Principal Investigator: Katherine Doyon, PhD, MEd, RN, CHPN, Boise State University

  • A Culturally Centered Complicated Grief Group Therapy Intervention for Black Americans

    Bereaving Black communities are at heightened risk of Complicated Grief because of historical trauma, systemic racism, mistrust in the healthcare system, and a frequent reluctance to seek mental health care. This project will investigate the experience of Black grievers and use those findings to modify an existing intervention, Complicated Grief Group Therapy, into a culturally centered psychotherapeutic intervention.

    Principal Investigator: Siobhan Aaron, PhD, MBA, RN, FNP-BC, Case Western Reserve University

  • Motivational Advance Care Planning: End-of-Life Preparation for Severe Mental Illness and Life-Threatening Co-Morbidities

    Life-threatening co-morbidities correlate with serious mental illness (SMI), yet care planning is underutilized by individuals with SMI at the end of life. The goal of this project is to develop a motivational interviewing strategy that nurses can use to boost the completion of advance directives for the seriously mentally ill.

    Principal Investigator: Christina Steward-Tiesworth, BSN, RN, PMH-BC, CCM, Hope Network

  • Adapting the Serious Illness Conversation Guide for Older Adults Experiencing Homelessness

    The population of homeless older people continues to grow rapidly, and their physical and mental burdens, combined with challenges in receiving adequate care, contribute to shorter life expectancies than their housing-secure peers. This study seeks to adapt the Serious Illness Conversation Guide, which is primarily used to drive values-based conversations between caregivers and oncology patients, for use with older adults experiencing homelessness to recognize and meet their serious illness needs.

    Principal Investigators: Abigail Latimer, MSW, PhD, LCSW and Debra Moser, PhD, RN, FAHA, FAAN, University of Kentucky Research Foundation

  • Investigating EMS as an Untapped Resource for Rural POLST Education

    Advance care planning lags in rural America, even though its population is sicker, more impoverished and has less access to healthcare than their urban counterparts. This project seeks to use emergency medical services personnel – often trusted and familiar community members – to educate rural Virginians and Hawaiians about the benefits of completing portable medical orders (POLST) forms, which clarify wishes about receiving life-sustaining treatment.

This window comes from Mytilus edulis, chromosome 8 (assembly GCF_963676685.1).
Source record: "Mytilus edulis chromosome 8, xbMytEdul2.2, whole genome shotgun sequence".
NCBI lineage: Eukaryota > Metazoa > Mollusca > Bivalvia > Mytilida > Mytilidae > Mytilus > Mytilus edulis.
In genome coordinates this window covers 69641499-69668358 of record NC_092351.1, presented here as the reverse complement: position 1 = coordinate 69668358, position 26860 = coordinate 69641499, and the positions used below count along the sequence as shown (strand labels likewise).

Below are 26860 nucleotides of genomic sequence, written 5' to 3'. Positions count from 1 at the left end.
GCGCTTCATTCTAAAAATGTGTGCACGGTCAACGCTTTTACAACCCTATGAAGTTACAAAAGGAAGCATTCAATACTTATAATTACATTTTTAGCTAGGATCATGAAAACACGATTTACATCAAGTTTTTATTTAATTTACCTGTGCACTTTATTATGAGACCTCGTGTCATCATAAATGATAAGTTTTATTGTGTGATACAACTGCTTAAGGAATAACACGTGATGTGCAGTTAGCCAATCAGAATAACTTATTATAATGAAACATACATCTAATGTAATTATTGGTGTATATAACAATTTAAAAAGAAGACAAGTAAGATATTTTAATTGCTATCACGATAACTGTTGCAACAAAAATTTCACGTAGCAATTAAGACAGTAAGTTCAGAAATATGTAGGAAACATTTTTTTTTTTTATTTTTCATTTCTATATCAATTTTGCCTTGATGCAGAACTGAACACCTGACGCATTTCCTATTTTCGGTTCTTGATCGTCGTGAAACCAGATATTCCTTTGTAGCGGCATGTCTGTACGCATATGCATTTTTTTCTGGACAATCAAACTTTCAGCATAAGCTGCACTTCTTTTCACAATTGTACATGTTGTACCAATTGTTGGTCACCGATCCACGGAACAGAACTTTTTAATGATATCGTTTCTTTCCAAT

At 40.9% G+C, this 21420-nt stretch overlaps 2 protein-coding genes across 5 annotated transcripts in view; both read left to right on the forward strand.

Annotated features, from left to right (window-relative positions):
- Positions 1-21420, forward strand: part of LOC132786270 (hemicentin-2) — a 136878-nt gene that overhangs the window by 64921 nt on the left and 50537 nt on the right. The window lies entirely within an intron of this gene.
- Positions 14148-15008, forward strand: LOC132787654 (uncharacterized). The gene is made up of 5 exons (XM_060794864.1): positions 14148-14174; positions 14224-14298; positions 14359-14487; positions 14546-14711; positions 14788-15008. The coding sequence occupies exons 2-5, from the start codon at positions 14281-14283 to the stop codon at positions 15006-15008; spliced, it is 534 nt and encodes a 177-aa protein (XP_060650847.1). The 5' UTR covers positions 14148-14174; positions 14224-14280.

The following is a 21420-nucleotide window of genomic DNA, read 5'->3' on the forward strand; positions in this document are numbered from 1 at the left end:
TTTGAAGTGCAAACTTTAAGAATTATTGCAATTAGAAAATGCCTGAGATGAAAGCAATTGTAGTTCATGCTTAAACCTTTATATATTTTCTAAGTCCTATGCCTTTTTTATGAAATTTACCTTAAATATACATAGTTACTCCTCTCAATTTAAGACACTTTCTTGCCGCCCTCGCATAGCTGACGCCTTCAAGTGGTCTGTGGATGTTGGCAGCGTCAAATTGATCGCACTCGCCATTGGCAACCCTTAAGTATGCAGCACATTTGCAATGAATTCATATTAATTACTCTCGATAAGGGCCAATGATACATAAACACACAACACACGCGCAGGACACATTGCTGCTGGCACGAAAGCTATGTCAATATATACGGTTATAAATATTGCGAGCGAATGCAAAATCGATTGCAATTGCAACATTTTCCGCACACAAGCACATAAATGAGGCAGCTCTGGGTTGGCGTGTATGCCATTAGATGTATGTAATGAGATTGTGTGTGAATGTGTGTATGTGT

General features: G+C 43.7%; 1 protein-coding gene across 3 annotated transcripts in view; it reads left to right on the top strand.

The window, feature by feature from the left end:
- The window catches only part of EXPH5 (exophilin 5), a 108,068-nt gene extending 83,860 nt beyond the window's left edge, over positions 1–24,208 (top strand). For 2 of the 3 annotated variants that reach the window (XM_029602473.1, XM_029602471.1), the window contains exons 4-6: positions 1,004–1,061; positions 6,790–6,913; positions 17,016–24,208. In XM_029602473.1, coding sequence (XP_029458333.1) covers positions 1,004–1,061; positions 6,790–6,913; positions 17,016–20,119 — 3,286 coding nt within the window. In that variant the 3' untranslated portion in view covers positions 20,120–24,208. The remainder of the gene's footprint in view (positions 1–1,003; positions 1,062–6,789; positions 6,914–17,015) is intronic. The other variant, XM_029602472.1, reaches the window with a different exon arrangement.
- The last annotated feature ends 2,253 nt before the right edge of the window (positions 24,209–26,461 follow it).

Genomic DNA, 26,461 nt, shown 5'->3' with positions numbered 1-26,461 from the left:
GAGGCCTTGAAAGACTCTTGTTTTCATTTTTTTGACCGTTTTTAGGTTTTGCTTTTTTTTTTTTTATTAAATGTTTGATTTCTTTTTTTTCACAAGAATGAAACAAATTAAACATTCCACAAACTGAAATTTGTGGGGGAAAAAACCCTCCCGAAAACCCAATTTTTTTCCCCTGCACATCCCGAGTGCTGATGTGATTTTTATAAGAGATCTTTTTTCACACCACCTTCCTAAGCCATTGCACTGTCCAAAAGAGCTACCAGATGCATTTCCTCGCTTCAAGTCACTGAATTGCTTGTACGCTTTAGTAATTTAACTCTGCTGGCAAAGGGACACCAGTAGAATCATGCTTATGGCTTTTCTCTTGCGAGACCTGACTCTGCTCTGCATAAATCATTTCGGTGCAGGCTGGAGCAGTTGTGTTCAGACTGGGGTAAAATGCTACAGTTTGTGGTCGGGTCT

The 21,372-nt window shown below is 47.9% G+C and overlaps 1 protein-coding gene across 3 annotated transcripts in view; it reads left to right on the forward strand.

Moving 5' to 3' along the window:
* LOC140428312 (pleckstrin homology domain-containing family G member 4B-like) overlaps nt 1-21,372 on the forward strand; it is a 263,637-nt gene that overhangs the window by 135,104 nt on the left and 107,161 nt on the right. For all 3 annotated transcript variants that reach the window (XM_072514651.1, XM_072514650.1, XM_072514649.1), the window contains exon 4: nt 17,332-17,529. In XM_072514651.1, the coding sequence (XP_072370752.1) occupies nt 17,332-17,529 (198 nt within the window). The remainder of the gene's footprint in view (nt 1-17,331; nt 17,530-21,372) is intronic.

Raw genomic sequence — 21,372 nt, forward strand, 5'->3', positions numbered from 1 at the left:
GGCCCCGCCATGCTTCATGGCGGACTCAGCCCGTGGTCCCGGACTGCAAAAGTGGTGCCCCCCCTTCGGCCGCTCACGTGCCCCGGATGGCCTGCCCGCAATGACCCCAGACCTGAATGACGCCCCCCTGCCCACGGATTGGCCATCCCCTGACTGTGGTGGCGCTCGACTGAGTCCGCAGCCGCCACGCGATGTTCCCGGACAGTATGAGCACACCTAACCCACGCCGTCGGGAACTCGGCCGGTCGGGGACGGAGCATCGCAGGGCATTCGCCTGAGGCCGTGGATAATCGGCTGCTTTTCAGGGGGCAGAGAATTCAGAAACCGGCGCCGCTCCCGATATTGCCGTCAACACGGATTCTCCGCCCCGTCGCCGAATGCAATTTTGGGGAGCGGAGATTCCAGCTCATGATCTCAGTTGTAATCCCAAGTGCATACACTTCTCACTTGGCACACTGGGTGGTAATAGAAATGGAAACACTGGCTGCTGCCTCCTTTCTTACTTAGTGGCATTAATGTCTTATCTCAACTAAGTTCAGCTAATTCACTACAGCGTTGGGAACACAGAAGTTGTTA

Principal Investigator: Kim Callanan, MA, National POLST

About The Rita and Alex Hillman Foundation
The Rita and Alex Hillman Foundation advances bold, nursing-driven innovations that promote equitable, person-centered, and trustworthy care. It is committed to improving the health and healthcare of all people, especially populations who experience inequity, discrimination, oppression, and indifference. Its goal is to help ignite and develop game-changing interventions and to cultivate a vibrant ecosystem of nurse innovators, grantees, and partners dedicated to building a healthier, more equitable future for all. For more information, please visit www.rahf.org.

About The Arthur Vining Davis Foundations
The Arthur Vining Davis Foundations were organized in 1952 and are supported by two trusts established by Mr. Arthur Vining Davis. The Foundations aim to bear witness to Mr. Davis’ successful corporate leadership and his ambitious philanthropic vision. Since their inception, the Foundations have given over 3,800 grants totaling more than $300 million to colleges and universities, hospitals, medical schools, and divinity schools. For more information, please visit www.avdf.org.

Media Contact
Takouhi Mosoian, The Rita and Alex Hillman Foundation (press@rahf.org)